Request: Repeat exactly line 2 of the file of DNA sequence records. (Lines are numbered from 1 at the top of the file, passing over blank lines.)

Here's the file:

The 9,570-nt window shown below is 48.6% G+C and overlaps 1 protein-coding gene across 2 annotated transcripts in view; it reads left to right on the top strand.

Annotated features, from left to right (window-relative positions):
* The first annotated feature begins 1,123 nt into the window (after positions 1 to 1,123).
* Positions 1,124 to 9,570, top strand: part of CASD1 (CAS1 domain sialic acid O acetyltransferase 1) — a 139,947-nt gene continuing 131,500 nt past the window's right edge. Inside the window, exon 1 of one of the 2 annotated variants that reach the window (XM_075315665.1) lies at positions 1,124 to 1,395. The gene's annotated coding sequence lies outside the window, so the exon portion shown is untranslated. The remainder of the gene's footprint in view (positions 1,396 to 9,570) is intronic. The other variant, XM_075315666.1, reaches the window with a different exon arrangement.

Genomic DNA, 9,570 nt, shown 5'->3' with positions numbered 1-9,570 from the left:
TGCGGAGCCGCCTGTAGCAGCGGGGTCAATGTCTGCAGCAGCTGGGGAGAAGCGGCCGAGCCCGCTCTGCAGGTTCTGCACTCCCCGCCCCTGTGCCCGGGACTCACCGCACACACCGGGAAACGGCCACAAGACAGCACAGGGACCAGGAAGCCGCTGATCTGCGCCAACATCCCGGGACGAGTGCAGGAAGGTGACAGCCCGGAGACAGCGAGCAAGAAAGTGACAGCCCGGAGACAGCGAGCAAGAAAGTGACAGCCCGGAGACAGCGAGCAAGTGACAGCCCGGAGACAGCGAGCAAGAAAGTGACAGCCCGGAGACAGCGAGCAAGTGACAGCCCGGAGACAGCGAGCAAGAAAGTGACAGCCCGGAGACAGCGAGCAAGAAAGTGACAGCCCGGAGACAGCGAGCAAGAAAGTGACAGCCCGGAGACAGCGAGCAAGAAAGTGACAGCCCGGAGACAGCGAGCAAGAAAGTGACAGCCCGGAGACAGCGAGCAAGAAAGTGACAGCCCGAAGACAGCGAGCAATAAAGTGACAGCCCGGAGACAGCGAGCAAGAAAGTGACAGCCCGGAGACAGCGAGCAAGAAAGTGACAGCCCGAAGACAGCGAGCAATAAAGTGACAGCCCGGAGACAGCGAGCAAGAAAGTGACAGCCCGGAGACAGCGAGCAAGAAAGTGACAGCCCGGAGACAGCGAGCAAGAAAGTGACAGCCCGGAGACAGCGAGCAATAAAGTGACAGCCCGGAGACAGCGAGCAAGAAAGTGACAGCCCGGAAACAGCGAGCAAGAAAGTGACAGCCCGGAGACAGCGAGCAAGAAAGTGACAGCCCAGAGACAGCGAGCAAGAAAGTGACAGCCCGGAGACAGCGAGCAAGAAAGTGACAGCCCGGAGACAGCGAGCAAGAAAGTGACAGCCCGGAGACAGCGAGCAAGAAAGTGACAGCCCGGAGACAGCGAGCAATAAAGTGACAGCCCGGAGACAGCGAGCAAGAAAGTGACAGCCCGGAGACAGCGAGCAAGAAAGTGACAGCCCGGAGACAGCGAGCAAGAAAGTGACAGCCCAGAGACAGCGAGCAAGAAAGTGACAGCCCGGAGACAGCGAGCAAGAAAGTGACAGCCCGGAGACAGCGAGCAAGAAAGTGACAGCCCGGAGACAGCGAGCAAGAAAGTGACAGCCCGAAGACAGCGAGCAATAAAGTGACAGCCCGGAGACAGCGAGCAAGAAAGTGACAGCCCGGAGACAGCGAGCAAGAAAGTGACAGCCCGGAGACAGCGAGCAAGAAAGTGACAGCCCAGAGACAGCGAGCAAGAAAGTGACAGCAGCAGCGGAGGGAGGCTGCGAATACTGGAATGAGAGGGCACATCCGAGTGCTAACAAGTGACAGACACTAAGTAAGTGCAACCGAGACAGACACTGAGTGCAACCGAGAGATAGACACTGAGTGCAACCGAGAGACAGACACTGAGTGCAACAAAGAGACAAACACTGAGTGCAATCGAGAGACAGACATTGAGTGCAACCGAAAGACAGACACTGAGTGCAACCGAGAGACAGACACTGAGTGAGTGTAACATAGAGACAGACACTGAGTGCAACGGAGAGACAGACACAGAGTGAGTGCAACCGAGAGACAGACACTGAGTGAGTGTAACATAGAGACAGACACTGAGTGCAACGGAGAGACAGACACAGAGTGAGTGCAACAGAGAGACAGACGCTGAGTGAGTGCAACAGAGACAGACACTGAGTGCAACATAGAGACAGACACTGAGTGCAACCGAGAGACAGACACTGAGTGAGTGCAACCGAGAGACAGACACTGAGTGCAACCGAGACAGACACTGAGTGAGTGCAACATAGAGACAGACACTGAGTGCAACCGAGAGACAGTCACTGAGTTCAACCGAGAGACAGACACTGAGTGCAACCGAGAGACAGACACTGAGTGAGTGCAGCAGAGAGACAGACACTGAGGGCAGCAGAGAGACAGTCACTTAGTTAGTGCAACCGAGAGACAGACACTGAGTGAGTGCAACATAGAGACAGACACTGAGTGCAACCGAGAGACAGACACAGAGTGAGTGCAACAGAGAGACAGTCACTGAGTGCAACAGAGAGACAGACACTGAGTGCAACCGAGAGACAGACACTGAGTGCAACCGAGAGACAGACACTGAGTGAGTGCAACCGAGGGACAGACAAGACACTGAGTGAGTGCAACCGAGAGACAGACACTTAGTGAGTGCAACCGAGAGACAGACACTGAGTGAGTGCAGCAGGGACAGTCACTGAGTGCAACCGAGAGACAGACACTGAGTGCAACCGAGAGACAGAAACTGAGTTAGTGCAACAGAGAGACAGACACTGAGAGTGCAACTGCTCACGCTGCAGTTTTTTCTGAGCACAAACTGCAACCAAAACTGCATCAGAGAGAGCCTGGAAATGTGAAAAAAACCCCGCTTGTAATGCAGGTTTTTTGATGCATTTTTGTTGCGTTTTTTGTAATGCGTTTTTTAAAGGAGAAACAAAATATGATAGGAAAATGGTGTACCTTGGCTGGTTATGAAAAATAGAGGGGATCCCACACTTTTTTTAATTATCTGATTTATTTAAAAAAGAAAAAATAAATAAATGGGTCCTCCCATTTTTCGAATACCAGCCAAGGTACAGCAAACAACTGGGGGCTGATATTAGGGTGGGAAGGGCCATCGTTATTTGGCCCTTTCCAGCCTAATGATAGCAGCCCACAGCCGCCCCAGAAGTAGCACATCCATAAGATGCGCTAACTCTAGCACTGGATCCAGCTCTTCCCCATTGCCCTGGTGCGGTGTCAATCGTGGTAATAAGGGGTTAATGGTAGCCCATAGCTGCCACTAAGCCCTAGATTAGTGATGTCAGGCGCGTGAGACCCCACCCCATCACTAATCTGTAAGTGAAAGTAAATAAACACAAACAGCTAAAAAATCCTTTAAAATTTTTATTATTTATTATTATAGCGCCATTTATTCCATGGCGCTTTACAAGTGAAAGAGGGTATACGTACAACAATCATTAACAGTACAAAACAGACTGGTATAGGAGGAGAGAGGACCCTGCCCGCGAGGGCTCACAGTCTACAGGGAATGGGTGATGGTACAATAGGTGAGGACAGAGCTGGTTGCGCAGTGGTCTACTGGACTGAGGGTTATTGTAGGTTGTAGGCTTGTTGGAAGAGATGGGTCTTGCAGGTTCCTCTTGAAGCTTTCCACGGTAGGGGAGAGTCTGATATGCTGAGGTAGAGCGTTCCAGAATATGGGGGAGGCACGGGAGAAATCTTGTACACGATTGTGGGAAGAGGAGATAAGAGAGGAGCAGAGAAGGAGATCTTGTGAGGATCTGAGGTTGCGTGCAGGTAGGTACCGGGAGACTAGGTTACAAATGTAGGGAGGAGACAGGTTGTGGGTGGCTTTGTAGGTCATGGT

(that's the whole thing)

Annotated features, from left to right (window-relative positions):